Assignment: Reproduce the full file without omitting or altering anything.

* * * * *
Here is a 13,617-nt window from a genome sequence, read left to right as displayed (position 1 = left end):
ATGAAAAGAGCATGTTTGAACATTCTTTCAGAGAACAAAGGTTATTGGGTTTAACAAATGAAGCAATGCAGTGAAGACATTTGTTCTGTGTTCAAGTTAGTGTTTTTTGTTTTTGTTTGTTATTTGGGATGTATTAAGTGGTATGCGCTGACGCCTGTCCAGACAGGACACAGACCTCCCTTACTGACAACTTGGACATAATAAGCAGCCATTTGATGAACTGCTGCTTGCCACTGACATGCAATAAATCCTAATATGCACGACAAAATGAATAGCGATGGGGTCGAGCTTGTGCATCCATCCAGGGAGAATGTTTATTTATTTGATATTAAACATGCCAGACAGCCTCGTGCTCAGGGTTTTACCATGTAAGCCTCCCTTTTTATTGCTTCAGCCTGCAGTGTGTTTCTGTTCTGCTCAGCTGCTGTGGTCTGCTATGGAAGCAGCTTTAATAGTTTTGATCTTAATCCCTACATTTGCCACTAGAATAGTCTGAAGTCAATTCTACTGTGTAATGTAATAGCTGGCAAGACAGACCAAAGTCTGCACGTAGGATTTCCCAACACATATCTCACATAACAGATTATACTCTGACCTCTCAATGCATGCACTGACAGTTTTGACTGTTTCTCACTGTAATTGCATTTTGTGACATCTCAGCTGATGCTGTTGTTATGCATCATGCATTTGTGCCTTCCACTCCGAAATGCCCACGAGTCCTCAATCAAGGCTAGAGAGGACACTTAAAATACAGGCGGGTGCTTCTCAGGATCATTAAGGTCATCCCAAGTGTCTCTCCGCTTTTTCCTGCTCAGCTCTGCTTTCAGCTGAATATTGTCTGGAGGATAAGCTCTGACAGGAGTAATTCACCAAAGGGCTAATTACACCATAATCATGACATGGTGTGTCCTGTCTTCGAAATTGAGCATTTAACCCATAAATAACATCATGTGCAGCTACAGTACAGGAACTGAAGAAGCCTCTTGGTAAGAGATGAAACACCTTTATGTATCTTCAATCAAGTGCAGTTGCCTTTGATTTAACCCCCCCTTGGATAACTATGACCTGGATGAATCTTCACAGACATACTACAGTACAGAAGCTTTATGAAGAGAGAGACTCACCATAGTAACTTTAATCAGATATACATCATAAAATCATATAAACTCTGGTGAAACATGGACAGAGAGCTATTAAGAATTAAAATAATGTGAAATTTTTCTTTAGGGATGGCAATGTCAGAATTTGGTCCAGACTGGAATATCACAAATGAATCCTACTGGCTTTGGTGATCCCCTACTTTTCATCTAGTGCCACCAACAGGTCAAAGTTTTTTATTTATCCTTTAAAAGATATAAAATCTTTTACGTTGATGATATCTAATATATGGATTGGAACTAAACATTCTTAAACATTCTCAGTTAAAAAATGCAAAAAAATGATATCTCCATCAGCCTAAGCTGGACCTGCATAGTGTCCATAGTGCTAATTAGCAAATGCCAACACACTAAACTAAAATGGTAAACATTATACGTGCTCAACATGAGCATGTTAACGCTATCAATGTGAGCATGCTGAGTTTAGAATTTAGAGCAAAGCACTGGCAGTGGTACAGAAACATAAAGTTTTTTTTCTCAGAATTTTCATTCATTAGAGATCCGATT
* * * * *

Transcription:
Here is a 13,617-nt window from a genome sequence, read left to right as displayed (position 1 = left end):
ATGAAAAGAGCATGTTTGAACATTCTTTCAGAGAACAAAGGTTATTGGGTTTAACAAATGAAGCAATGCAGTGAAGACATTTGTTCTGTGTTCAAGTTAGTGTTTTTTGTTTTTGTTTGTTATTTGGGATGTATTAAGTGGTATGCGCTGACGCCTGTCCAGACAGGACACAGACCTCCCTTACTGACAACTTGGACATAATAAGCAGCCATTTGATGAACTGCTGCTTGCCACTGACATGCAATAAATCCTAATATGCACGACAAAATGAATAGCGATGGGGTCGAGCTTGTGCATCCATCCAGGGAGAATGTTTATTTATTTGATATTAAACATGCCAGACAGCCTCGTGCTCAGGGTTTTACCATGTAAGCCTCCCTTTTTATTGCTTCAGCCTGCAGTGTGTTTCTGTTCTGCTCAGCTGCTGTGGTCTGCTATGGAAGCAGCTTTAATAGTTTTGATCTTAATCCCTACATTTGCCACTAGAATAGTCTGAAGTCAATTCTACTGTGTAATGTAATAGCTGGCAAGACAGACCAAAGTCTGCACGTAGGATTTCCCAACACATATCTCACATAACAGATTATACTCTGACCTCTCAATGCATGCACTGACAGTTTTGACTGTTTCTCACTGTAATTGCATTTTGTGACATCTCAGCTGATGCTGTTGTTATGCATCATGCATTTGTGCCTTCCACTCCGAAATGCCCACGAGTCCTCAATCAAGGCTAGAGAGGACACTTAAAATACAGGCGGGTGCTTCTCAGGATCATTAAGGTCATCCCAAGTGTCTCTCCGCTTTTTCCTGCTCAGCTCTGCTTTCAGCTGAATATTGTCTGGAGGATAAGCTCTGACAGGAGTAATTCACCAAAGGGCTAATTACACCATAATCATGACATGGTGTGTCCTGTCTTCGAAATTGAGCATTTAACCCATAAATAACATCATGTGCAGCTACAGTACAGGAACTGAAGAAGCCTCTTGGTAAGAGATGAAACACCTTTATGTATCTTCAATCAAGTGCAGTTGCCTTTGATTTAACCCCCCCTTGGATAACTATGACCTGGATGAATCTTCACAGACATACTACAGTACAGAAGCTTTATGAAGAGAGAGACTCACCATAGTAACTTTAATCAGATATACATCATAAAATCATATAAACTCTGGTGAAACATGGACAGAGAGCTATTAAGAATTAAAATAATGTGAAATTTTTCTTTAGGGATGGCAATGTCAGAATTTGGTCCAGACTGGAATATCACAAATGAATCCTACTGGCTTTGGTGATCCCCTACTTTTCATCTAGTGCCACCAACAGGTCAAAGTTTTTTATTTATCCTTTAAAAGATATAAAATCTTTTACGTTGATGATATCTAATATATGGATTGGAACTAAACATTCTTAAACATTCTCAGTTAAAAAATGCAAAAAAATGATATCTCCATCAGCCTAAGCTGGACCTGCATAGTGTCCATAGTGCTAATTAGCAAATGCCAACACACTAAACTAAAATGGTAAACATTATACGTGCTCAACATGAGCATGTTAACGCTATCAATGTGAGCATGCTGAGTTTAGAATTTAGAGCAAAGCACTGGCAGTGGTACAGAAACATAAAGTTTTTTTTCTCAGAATTTTCATTCATTAGAGATCCGATT